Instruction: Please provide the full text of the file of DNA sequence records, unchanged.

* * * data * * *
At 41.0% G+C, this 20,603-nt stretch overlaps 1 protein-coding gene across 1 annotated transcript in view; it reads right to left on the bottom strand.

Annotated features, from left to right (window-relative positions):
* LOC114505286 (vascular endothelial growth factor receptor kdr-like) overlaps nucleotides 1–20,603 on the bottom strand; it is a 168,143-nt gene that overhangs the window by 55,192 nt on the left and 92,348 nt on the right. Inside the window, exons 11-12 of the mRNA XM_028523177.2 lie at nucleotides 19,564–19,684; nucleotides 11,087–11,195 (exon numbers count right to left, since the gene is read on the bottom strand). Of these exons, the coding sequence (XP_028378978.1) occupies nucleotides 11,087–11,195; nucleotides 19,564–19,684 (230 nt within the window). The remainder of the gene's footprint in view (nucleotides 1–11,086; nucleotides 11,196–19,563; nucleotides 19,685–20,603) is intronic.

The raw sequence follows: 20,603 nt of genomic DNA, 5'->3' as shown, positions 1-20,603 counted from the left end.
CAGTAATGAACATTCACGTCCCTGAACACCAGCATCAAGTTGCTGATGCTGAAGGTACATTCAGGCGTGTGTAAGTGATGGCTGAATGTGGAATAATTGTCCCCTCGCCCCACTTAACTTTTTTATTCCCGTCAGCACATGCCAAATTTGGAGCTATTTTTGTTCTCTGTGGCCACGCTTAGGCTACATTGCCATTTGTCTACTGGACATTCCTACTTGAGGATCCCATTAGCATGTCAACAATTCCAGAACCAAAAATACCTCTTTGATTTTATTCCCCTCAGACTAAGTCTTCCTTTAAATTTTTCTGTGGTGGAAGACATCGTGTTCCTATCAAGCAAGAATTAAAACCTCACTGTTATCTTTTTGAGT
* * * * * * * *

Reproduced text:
At 41.0% G+C, this 20,603-nt stretch overlaps 1 protein-coding gene across 1 annotated transcript in view; it reads right to left on the bottom strand.

Annotated features, from left to right (window-relative positions):
* LOC114505286 (vascular endothelial growth factor receptor kdr-like) overlaps nucleotides 1–20,603 on the bottom strand; it is a 168,143-nt gene that overhangs the window by 55,192 nt on the left and 92,348 nt on the right. Inside the window, exons 11-12 of the mRNA XM_028523177.2 lie at nucleotides 19,564–19,684; nucleotides 11,087–11,195 (exon numbers count right to left, since the gene is read on the bottom strand). Of these exons, the coding sequence (XP_028378978.1) occupies nucleotides 11,087–11,195; nucleotides 19,564–19,684 (230 nt within the window). The remainder of the gene's footprint in view (nucleotides 1–11,086; nucleotides 11,196–19,563; nucleotides 19,685–20,603) is intronic.

The raw sequence follows: 20,603 nt of genomic DNA, 5'->3' as shown, positions 1-20,603 counted from the left end.
CAGTAATGAACATTCACGTCCCTGAACACCAGCATCAAGTTGCTGATGCTGAAGGTACATTCAGGCGTGTGTAAGTGATGGCTGAATGTGGAATAATTGTCCCCTCGCCCCACTTAACTTTTTTATTCCCGTCAGCACATGCCAAATTTGGAGCTATTTTTGTTCTCTGTGGCCACGCTTAGGCTACATTGCCATTTGTCTACTGGACATTCCTACTTGAGGATCCCATTAGCATGTCAACAATTCCAGAACCAAAAATACCTCTTTGATTTTATTCCCCTCAGACTAAGTCTTCCTTTAAATTTTTCTGTGGTGGAAGACATCGTGTTCCTATCAAGCAAGAATTAAAACCTCACTGTTATCTTTTTGAGT